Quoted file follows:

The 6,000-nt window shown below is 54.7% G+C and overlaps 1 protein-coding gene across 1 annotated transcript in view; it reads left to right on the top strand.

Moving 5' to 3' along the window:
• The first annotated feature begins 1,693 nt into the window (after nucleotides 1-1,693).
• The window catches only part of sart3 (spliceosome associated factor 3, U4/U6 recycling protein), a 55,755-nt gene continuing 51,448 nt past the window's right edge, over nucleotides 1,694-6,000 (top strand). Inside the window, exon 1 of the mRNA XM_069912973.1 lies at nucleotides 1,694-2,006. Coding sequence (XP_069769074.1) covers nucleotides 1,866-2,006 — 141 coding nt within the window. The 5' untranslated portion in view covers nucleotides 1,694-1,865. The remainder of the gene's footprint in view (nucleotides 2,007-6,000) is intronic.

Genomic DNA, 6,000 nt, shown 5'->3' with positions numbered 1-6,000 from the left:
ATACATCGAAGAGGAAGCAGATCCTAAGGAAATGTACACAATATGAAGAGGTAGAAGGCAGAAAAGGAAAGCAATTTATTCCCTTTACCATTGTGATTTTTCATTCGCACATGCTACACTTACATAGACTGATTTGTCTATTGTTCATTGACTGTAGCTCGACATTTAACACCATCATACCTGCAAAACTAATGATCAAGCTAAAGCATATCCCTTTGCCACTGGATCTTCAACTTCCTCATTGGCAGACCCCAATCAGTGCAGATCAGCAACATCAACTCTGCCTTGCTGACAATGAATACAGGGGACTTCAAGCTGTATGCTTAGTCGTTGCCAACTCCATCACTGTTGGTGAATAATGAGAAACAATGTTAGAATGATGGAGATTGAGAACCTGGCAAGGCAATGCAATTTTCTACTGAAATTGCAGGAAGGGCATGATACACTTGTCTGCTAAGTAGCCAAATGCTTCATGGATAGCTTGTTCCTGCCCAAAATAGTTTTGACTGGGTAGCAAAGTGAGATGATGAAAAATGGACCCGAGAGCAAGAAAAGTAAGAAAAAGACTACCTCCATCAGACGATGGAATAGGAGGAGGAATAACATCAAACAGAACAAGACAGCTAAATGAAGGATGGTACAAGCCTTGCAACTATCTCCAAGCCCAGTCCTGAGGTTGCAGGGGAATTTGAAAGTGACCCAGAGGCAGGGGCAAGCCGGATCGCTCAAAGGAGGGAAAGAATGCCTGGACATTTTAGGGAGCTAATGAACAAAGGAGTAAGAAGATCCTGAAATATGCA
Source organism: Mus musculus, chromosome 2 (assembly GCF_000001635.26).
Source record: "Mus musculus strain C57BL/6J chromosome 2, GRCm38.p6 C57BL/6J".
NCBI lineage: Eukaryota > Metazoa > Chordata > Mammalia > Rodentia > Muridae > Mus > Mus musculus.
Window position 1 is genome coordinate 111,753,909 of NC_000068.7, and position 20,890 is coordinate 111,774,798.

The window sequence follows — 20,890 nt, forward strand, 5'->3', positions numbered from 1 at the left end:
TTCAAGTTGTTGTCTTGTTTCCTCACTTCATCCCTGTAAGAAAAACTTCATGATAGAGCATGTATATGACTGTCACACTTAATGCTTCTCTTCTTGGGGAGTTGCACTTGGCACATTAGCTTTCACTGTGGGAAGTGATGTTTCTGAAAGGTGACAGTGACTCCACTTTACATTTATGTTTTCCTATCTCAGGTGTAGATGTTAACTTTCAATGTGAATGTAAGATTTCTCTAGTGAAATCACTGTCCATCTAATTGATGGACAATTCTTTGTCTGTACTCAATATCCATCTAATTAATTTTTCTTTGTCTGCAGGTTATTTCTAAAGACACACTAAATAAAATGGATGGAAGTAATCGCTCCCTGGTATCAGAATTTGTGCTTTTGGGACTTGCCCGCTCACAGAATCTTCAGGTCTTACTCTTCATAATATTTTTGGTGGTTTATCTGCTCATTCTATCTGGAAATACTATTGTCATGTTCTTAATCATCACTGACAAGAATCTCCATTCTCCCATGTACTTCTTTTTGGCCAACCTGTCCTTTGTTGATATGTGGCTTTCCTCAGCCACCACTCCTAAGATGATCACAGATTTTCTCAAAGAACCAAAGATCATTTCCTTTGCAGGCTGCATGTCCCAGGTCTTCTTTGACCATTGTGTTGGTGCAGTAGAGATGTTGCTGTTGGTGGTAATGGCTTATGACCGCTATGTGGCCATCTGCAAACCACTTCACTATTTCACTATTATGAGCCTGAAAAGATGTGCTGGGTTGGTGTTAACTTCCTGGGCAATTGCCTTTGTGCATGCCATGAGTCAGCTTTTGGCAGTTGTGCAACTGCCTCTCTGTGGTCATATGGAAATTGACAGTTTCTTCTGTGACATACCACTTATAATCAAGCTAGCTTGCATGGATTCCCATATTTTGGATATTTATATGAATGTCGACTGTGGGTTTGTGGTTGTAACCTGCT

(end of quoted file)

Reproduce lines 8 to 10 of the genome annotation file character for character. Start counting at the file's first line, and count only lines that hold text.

Source record: "Mus musculus strain C57BL/6J chromosome 2, GRCm38.p6 C57BL/6J".
NCBI lineage: Eukaryota > Metazoa > Chordata > Mammalia > Rodentia > Muridae > Mus > Mus musculus.
Window position 1 is genome coordinate 111,753,909 of NC_000068.7, and position 20,890 is coordinate 111,774,798.